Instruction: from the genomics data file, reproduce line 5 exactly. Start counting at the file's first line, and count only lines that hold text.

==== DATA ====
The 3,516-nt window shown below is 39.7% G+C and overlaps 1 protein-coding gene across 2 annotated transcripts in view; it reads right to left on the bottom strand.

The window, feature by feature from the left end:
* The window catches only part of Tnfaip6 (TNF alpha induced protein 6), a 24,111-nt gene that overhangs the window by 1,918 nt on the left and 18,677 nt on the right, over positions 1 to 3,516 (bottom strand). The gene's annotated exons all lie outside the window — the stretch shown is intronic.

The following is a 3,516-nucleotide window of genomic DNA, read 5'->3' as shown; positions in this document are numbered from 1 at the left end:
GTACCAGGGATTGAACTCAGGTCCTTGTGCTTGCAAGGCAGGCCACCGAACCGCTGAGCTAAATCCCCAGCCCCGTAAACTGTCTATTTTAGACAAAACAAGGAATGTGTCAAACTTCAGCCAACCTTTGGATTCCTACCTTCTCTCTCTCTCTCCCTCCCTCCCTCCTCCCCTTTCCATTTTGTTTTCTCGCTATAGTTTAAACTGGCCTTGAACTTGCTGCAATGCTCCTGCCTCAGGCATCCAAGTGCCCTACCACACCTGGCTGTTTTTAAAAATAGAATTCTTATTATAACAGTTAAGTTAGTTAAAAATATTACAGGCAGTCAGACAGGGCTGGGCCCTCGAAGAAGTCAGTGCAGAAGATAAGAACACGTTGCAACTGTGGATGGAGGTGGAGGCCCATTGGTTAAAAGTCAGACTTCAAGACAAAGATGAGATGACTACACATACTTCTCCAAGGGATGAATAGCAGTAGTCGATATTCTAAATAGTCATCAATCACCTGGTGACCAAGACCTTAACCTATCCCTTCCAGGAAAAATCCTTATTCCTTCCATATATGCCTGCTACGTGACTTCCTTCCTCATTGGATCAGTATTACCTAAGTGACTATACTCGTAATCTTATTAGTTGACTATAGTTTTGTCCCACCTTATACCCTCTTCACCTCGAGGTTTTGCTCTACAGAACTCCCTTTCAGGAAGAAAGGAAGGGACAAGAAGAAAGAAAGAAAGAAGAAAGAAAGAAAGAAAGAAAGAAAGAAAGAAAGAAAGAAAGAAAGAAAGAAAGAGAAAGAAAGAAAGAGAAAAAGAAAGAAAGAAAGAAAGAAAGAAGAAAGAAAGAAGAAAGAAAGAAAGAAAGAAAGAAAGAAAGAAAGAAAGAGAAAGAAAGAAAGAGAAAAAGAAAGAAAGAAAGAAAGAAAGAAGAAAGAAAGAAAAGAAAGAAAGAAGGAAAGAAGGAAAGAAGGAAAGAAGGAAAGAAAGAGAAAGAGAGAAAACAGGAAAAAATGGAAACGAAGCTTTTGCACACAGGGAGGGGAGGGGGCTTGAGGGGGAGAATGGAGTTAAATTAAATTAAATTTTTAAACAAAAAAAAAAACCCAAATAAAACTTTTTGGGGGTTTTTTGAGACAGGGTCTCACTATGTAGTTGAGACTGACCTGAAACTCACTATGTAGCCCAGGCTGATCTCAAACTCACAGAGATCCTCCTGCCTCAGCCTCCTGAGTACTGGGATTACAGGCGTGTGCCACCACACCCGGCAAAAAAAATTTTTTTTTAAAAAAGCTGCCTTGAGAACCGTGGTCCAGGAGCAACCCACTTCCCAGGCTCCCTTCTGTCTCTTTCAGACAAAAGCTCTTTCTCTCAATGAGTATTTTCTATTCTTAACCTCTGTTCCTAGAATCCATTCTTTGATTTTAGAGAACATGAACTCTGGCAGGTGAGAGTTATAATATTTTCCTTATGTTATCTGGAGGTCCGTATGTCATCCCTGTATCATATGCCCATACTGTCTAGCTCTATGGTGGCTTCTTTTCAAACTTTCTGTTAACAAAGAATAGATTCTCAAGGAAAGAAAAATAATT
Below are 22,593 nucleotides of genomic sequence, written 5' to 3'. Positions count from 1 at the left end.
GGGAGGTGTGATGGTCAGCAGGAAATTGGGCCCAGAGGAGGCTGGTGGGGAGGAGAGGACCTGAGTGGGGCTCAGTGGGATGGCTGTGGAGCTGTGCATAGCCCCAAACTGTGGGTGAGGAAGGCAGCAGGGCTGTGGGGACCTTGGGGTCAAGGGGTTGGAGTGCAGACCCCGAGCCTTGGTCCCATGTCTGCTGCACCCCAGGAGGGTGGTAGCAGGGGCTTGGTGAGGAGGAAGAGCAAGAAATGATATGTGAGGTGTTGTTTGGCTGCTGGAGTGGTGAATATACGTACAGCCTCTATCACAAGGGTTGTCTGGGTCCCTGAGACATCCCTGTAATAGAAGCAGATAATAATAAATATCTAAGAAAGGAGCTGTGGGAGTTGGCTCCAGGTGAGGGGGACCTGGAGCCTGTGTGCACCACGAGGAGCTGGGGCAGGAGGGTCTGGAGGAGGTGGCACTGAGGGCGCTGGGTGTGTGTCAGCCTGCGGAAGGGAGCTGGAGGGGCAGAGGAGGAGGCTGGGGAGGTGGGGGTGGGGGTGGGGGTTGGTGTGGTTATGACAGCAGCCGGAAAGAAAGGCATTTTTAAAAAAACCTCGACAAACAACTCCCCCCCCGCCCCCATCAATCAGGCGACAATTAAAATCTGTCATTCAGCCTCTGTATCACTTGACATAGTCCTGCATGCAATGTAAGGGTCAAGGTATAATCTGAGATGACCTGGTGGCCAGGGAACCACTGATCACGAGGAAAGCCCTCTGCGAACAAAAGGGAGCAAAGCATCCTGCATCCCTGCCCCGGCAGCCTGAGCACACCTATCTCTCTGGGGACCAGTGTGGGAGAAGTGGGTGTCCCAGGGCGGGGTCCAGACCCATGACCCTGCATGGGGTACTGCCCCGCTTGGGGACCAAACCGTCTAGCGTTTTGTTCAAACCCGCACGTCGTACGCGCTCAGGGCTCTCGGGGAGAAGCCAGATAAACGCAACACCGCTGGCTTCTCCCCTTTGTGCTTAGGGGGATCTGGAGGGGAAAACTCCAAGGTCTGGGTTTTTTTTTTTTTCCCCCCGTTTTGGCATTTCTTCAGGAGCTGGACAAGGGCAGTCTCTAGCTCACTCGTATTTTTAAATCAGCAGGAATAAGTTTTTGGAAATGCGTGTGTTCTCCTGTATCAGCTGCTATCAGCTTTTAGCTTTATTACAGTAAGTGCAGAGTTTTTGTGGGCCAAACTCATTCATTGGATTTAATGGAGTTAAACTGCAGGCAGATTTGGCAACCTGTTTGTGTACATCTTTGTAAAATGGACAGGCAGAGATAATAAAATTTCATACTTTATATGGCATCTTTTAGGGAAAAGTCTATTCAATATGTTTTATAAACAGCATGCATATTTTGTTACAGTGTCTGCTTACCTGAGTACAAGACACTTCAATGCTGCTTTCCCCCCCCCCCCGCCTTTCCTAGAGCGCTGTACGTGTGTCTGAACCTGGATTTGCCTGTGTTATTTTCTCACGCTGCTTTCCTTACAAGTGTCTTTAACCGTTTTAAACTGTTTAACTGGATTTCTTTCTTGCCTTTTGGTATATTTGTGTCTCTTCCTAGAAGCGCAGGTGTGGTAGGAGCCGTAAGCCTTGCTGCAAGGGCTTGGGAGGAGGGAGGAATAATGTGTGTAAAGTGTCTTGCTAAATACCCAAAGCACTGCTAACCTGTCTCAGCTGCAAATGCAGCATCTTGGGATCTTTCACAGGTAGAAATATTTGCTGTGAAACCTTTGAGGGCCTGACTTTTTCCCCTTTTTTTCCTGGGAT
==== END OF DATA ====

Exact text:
GTACCAGGGATTGAACTCAGGTCCTTGTGCTTGCAAGGCAGGCCACCGAACCGCTGAGCTAAATCCCCAGCCCCGTAAACTGTCTATTTTAGACAAAACAAGGAATGTGTCAAACTTCAGCCAACCTTTGGATTCCTACCTTCTCTCTCTCTCTCCCTCCCTCCCTCCTCCCCTTTCCATTTTGTTTTCTCGCTATAGTTTAAACTGGCCTTGAACTTGCTGCAATGCTCCTGCCTCAGGCATCCAAGTGCCCTACCACACCTGGCTGTTTTTAAAAATAGAATTCTTATTATAACAGTTAAGTTAGTTAAAAATATTACAGGCAGTCAGACAGGGCTGGGCCCTCGAAGAAGTCAGTGCAGAAGATAAGAACACGTTGCAACTGTGGATGGAGGTGGAGGCCCATTGGTTAAAAGTCAGACTTCAAGACAAAGATGAGATGACTACACATACTTCTCCAAGGGATGAATAGCAGTAGTCGATATTCTAAATAGTCATCAATCACCTGGTGACCAAGACCTTAACCTATCCCTTCCAGGAAAAATCCTTATTCCTTCCATATATGCCTGCTACGTGACTTCCTTCCTCATTGGATCAGTATTACCTAAGTGACTATACTCGTAATCTTATTAGTTGACTATAGTTTTGTCCCACCTTATACCCTCTTCACCTCGAGGTTTTGCTCTACAGAACTCCCTTTCAGGAAGAAAGGAAGGGACAAGAAGAAAGAAAGAAAGAAGAAAGAAAGAAAGAAAGAAAGAAAGAAAGAAAGAAAGAAAGAAAGAAAGAAAGAGAAAGAAAGAAAGAGAAAAAGAAAGAAAGAAAGAAAGAAAGAAGAAAGAAAGAAGAAAGAAAGAAAGAAAGAAAGAAAGAAAGAAAGAAAGAGAAAGAAAGAAAGAGAAAAAGAAAGAAAGAAAGAAAGAAAGAAGAAAGAAAGAAAAGAAAGAAAGAAGGAAAGAAGGAAAGAAGGAAAGAAGGAAAGAAAGAGAAAGAGAGAAAACAGGAAAAAATGGAAACGAAGCTTTTGCACACAGGGAGGGGAGGGGGCTTGAGGGGGAGAATGGAGTTAAATTAAATTAAATTTTTAAACAAAAAAAAAAACCCAAATAAAACTTTTTGGGGGTTTTTTGAGACAGGGTCTCACTATGTAGTTGAGACTGACCTGAAACTCACTATGTAGCCCAGGCTGATCTCAAACTCACAGAGATCCTCCTGCCTCAGCCTCCTGAGTACTGGGATTACAGGCGTGTGCCACCACACCCGGCAAAAAAAATTTTTTTTTAAAAAAGCTGCCTTGAGAACCGTGGTCCAGGAGCAACCCACTTCCCAGGCTCCCTTCTGTCTCTTTCAGACAAAAGCTCTTTCTCTCAATGAGTATTTTCTATTCTTAACCTCTGTTCCTAGAATCCATTCTTTGATTTTAGAGAACATGAACTCTGGCAGGTGAGAGTTATAATATTTTCCTTATGTTATCTGGAGGTCCGTATGTCATCCCTGTATCATATGCCCATACTGTCTAGCTCTATGGTGGCTTCTTTTCAAACTTTCTGTTAACAAAGAATAGATTCTCAAGGAAAGAAAAATAATT